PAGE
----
Monthly Archives: September 2012

Felix for App.net is now available

Created by Bill Kunz (@billkunz),it's perhaps the most beautiful one yet, with muted colors and nice touches throughout. It has all the features you need, plus some neat ones (including the ability to ignore posts by people just dumping their Twitter feeds into IDN via IFTTT… just as IFTTT prepares to remove Twitter as a trigger). Support for read-later services, and media uploads via CloudApp and Droplr. It came together late enough to work with App.Net's "star" and "repost" support. It's also the first to fill the iPhone 5's taller screen.

It's priced at $4.99, at the upper end of the range so far along with Adian. (Spoonbill is $3.99, and Rhino and Appeio are free.) I hope it's successful enough to keep Bill iterating as fast as App.Net is.

At this rate, the joke will soon be that App.net will have more apps than users. It's a great, smart community. It just needs to grow faster.

#AppDotNet #AppNet

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Hawaii-based international space program for hackerspaces

Congratulations to +Jerry Isdale of Maui Makers and his team for securing first-year DARPA grant funding for SpaceGAMBIT. It's the continuation of the Hackerspace Space Program (and GAMBIT stands for Global Alliance of Makers Building Interstellar Technologies).

The mission is to enable hackerspaces to serve as local community hubs for public engagement and research, provide focused leadership for large-scale international projects, and find areas of mutual relevance between terrestrial and space activities.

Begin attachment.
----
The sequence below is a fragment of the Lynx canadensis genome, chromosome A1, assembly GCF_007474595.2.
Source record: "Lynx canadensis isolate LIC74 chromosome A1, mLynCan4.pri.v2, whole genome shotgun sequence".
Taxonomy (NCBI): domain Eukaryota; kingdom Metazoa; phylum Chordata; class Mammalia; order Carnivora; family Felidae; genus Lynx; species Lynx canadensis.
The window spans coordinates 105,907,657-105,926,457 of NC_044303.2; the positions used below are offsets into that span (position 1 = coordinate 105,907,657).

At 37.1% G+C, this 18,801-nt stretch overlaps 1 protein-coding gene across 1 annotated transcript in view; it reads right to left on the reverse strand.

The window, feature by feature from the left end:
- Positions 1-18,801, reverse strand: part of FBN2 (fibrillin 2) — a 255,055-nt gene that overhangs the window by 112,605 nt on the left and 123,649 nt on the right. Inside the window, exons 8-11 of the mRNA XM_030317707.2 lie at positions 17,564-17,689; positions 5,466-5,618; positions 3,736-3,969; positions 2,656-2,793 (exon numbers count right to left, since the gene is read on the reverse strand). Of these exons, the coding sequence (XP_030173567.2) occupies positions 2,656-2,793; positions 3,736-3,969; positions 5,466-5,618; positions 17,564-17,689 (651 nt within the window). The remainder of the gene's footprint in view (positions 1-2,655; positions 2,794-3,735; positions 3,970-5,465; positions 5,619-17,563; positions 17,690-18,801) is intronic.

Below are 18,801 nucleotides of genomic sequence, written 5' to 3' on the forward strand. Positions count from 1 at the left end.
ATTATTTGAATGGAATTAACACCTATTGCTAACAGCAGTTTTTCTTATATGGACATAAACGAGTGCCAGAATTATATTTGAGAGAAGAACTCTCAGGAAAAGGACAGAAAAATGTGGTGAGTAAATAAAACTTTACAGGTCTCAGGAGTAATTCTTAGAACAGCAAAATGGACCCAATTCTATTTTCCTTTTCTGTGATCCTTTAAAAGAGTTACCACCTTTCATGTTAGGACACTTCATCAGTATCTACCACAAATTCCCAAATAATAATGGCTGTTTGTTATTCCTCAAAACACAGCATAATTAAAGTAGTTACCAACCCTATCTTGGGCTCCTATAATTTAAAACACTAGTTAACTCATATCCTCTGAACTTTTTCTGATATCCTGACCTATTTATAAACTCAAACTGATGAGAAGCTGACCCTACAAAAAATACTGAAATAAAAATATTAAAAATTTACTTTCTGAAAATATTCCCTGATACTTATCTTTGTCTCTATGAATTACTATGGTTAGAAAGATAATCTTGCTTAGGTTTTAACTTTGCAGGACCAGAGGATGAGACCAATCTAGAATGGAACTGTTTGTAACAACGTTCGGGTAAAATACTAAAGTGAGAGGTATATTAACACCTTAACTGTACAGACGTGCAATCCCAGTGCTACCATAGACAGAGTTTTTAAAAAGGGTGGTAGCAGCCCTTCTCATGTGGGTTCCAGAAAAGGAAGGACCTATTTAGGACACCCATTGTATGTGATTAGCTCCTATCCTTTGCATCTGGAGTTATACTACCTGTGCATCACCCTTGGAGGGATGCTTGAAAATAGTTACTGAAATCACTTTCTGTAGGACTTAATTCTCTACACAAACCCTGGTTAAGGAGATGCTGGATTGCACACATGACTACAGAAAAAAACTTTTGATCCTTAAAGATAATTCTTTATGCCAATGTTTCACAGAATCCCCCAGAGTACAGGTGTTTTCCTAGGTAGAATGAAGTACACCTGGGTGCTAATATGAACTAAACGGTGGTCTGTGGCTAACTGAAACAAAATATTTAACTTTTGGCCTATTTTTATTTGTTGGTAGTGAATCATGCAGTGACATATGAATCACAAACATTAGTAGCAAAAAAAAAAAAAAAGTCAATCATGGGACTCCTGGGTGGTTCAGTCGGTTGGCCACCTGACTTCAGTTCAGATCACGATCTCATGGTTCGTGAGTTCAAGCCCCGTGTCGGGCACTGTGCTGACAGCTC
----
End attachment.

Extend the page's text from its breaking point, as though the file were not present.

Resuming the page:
Jerry notes that a lot still needs to be sorted out (including establishing corporate structures and 501(c)3 designation, preparing and releasing an RFI, fundraising, and event planning). Right now he's hoping to enlist the support of other makerspaces and other groups and people interested in moving Space GAMBIT forward.

For more information, visit the website, join the mailing list, and join the Facebook group!

#makers   #makerspace   #space   #darpa

Embedded Link

Space GAMBIT – Global Alliance of Makers Building Interstellar Technologies | Connecting Hackerspaces to enhance Humanity's Survival on Earth and in Space
Space GAMBIT – Global Alliance of Makers Building Interstellar Technologies. Connecting Hackerspaces to enhance Humanity's Survival on Earth and in Space. Search. Main menu. Skip to primary content. S…

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Apple's IOS6 Update Adds Panoramic Photos to the iPhone 4S